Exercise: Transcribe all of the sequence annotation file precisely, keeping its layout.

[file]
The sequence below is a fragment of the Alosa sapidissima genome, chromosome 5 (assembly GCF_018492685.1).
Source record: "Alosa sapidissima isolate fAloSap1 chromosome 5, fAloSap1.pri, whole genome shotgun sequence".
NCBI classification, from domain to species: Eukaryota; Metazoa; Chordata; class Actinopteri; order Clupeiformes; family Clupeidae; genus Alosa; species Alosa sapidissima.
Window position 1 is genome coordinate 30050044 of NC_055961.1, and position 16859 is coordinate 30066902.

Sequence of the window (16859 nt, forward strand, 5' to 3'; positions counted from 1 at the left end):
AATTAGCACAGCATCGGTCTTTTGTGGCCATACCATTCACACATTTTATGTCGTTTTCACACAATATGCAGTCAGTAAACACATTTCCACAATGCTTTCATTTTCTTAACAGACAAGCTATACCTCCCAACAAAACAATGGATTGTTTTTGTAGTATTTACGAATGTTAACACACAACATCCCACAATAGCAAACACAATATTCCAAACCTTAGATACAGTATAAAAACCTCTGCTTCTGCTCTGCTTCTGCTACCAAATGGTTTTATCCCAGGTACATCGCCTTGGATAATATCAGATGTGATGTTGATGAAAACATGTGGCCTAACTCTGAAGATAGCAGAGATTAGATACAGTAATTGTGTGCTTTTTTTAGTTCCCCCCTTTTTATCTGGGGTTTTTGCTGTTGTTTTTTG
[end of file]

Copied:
The sequence below is a fragment of the Alosa sapidissima genome, chromosome 5 (assembly GCF_018492685.1).
Source record: "Alosa sapidissima isolate fAloSap1 chromosome 5, fAloSap1.pri, whole genome shotgun sequence".
NCBI classification, from domain to species: Eukaryota; Metazoa; Chordata; class Actinopteri; order Clupeiformes; family Clupeidae; genus Alosa; species Alosa sapidissima.
Window position 1 is genome coordinate 30050044 of NC_055961.1, and position 16859 is coordinate 30066902.

Sequence of the window (16859 nt, forward strand, 5' to 3'; positions counted from 1 at the left end):
AATTAGCACAGCATCGGTCTTTTGTGGCCATACCATTCACACATTTTATGTCGTTTTCACACAATATGCAGTCAGTAAACACATTTCCACAATGCTTTCATTTTCTTAACAGACAAGCTATACCTCCCAACAAAACAATGGATTGTTTTTGTAGTATTTACGAATGTTAACACACAACATCCCACAATAGCAAACACAATATTCCAAACCTTAGATACAGTATAAAAACCTCTGCTTCTGCTCTGCTTCTGCTACCAAATGGTTTTATCCCAGGTACATCGCCTTGGATAATATCAGATGTGATGTTGATGAAAACATGTGGCCTAACTCTGAAGATAGCAGAGATTAGATACAGTAATTGTGTGCTTTTTTTAGTTCCCCCCTTTTTATCTGGGGTTTTTGCTGTTGTTTTTTG